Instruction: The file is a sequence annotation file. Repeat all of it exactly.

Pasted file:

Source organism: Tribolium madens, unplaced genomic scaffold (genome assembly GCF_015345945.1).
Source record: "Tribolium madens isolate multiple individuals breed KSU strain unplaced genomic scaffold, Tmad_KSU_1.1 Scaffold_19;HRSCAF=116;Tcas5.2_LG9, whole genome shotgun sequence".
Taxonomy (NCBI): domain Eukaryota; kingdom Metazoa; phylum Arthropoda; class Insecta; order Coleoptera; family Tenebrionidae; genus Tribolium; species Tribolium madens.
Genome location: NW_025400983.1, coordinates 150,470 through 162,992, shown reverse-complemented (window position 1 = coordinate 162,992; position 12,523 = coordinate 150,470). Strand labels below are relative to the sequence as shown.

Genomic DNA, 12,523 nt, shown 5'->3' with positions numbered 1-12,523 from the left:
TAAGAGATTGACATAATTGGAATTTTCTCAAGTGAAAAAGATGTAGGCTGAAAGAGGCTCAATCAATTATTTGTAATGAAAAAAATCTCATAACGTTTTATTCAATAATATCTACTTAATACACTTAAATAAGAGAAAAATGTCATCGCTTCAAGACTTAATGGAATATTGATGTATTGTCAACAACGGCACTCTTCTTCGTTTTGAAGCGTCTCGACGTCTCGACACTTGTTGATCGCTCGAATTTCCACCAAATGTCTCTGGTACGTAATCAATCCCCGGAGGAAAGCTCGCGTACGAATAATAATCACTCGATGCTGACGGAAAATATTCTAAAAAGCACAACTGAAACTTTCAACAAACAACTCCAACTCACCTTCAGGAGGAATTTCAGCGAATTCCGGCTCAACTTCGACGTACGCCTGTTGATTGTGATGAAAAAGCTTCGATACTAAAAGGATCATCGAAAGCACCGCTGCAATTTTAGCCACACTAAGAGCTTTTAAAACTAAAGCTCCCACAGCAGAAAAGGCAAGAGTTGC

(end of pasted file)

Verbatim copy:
Source organism: Tribolium madens, unplaced genomic scaffold (genome assembly GCF_015345945.1).
Source record: "Tribolium madens isolate multiple individuals breed KSU strain unplaced genomic scaffold, Tmad_KSU_1.1 Scaffold_19;HRSCAF=116;Tcas5.2_LG9, whole genome shotgun sequence".
Taxonomy (NCBI): domain Eukaryota; kingdom Metazoa; phylum Arthropoda; class Insecta; order Coleoptera; family Tenebrionidae; genus Tribolium; species Tribolium madens.
Genome location: NW_025400983.1, coordinates 150,470 through 162,992, shown reverse-complemented (window position 1 = coordinate 162,992; position 12,523 = coordinate 150,470). Strand labels below are relative to the sequence as shown.

Genomic DNA, 12,523 nt, shown 5'->3' with positions numbered 1-12,523 from the left:
TAAGAGATTGACATAATTGGAATTTTCTCAAGTGAAAAAGATGTAGGCTGAAAGAGGCTCAATCAATTATTTGTAATGAAAAAAATCTCATAACGTTTTATTCAATAATATCTACTTAATACACTTAAATAAGAGAAAAATGTCATCGCTTCAAGACTTAATGGAATATTGATGTATTGTCAACAACGGCACTCTTCTTCGTTTTGAAGCGTCTCGACGTCTCGACACTTGTTGATCGCTCGAATTTCCACCAAATGTCTCTGGTACGTAATCAATCCCCGGAGGAAAGCTCGCGTACGAATAATAATCACTCGATGCTGACGGAAAATATTCTAAAAAGCACAACTGAAACTTTCAACAAACAACTCCAACTCACCTTCAGGAGGAATTTCAGCGAATTCCGGCTCAACTTCGACGTACGCCTGTTGATTGTGATGAAAAAGCTTCGATACTAAAAGGATCATCGAAAGCACCGCTGCAATTTTAGCCACACTAAGAGCTTTTAAAACTAAAGCTCCCACAGCAGAAAAGGCAAGAGTTGC